What Is an Urban Heat Island?
As urban areas develop, changes occur in their landscape. Buildings, roads, and other infrastructure replace open land and vegetation. Surfaces that were once permeable and moist become impermeable and dry.1 These changes cause urban regions to become warmer than their rural surroundings, forming an "island" of higher temperatures in the landscape.
Heat islands occur on the surface and in the atmosphere. On a hot, sunny summer day, the sun can heat dry, exposed urban surfaces, such as roofs and pavement, to temperatures 50–90°F (27–50°C) hotter than the air,2 while shaded or moist surfaces—often in more rural surroundings—remain close to air temperatures. Surface urban heat islands are typically present day and night, but tend to be strongest during the day when the sun is shining.
In contrast, atmospheric urban heat islands are often weak during the late morning and throughout the day and become more pronounced after sunset due to the slow release of heat from urban infrastructure. The annual mean air temperature of a city with 1 million people or more can be 1.8–5.4°F (1–3°C) warmer than its surroundings.3 On a clear, calm night, however, the temperature difference can be as much as 22°F (12°C).3
To view images of surface and atmospheric heat islands, and to learn more about how scientists measure them, visit the Measuring Heat Islands page.
The heat island sketch pictured here shows how urban temperatures are typically lower at the urban-rural border than in dense downtown areas. The graphic also show how parks, open land, and bodies of water can create cooler areas within a city.
For additional information on urban heat islands:
- read the Heat Island Basics chapter (PDF) (22 pp, 1.5MB) from EPA's Reducing Urban Heat Islands: Compendium of Strategies, which explains the different types of urban heat islands and their causes, describes the impacts of heat islands, and provides resources for more information;
- learn how heat islands are measured; and
- watch two short video segments that EPA developed in partnership with The Weather Channel cable television network.
Why Do We Care About Heat Islands?Elevated temperature from urban heat islands, particularly during the summer, can affect a community's environment and quality of life. While some heat island impacts seem positive, such as lengthening the plant-growing season, most impacts are negative and include:
- Increased energy consumption: Higher temperatures in summer increase energy demand for cooling and add pressure to the electricity grid during peak periods of demand. One study estimates that the heat island effect is responsible for 5–10% of peak electricity demand for cooling buildings in cities.3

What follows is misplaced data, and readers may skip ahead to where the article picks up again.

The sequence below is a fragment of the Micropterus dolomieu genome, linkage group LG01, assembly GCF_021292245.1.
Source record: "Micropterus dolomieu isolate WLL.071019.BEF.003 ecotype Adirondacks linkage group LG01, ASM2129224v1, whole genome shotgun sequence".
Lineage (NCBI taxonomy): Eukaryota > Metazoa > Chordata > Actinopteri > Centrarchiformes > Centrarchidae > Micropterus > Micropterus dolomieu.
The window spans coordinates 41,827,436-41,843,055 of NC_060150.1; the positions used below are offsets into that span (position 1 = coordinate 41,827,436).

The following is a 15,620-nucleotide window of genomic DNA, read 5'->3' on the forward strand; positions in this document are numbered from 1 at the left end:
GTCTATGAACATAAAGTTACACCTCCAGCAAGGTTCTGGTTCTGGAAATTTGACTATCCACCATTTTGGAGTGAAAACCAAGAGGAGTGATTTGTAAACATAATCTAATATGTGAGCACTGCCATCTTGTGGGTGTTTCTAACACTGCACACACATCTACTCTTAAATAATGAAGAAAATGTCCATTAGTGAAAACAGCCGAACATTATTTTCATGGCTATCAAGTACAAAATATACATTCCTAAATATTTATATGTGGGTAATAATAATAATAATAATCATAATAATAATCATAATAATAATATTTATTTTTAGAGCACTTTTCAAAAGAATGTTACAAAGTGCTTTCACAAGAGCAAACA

- Elevated emissions of air pollutants and greenhouse gases: Increasing energy demand generally results in greater emissions of air pollutants and greenhouse gas emissions from power plants. Higher air temperatures also promote the formation of ground-level ozone.
- Compromised human health and comfort: Warmer days and nights, along with higher air pollution levels, can contribute to general discomfort, respiratory difficulties, heat cramps and exhaustion, non-fatal heat stroke, and heat-related mortality.
- Impaired water quality: Hot pavement and rooftop surfaces transfer their excess heat to stormwater, which then drains into storm sewers and raises water temperatures as it is released into streams, rivers, ponds, and lakes. Rapid temperature changes can be stressful to aquatic ecosystems.
What Can Be Done?Communities can take a number of steps to reduce the heat island effect, using four main strategies:
- increasing tree and vegetative cover;
- creating green roofs (also called "rooftop gardens" or "eco-roofs");
- installing cool—mainly reflective—roofs; and
- using cool pavements.
For more information on heat island mitigation strategies and activities:
- visit the Urban Heat Island Mitigation page;
- read the Heat Island Reduction Activities chapter (PDF) (23 pp, 2.7 MB) from EPA's Reducing Urban Heat Islands: Compendium of Strategies;
- use the Community Actions Database to see what communities around the United States are doing to reduce the urban heat island effect; and
- learn about EPA's Clean Energy-Environment State and Local Program.
Footnotes and References1. This change in landscape may differ in regions such as deserts, where moisture may increase in urban areas if development introduces grass lawns and other irrigated vegetation.
2. Berdahl P. and S. Bretz. 1997. Preliminary survey of the solar reflectance of cool roofing materials. Energy and Buildings 25:149-158.
3. Akbari, H. 2005. Energy Saving Potentials and Air Quality Benefits of Urban Heat Island Mitigation (PDF) (19 pp, 251K). Lawrence Berkeley National Laboratory.
Fonte: EPA Basic Information
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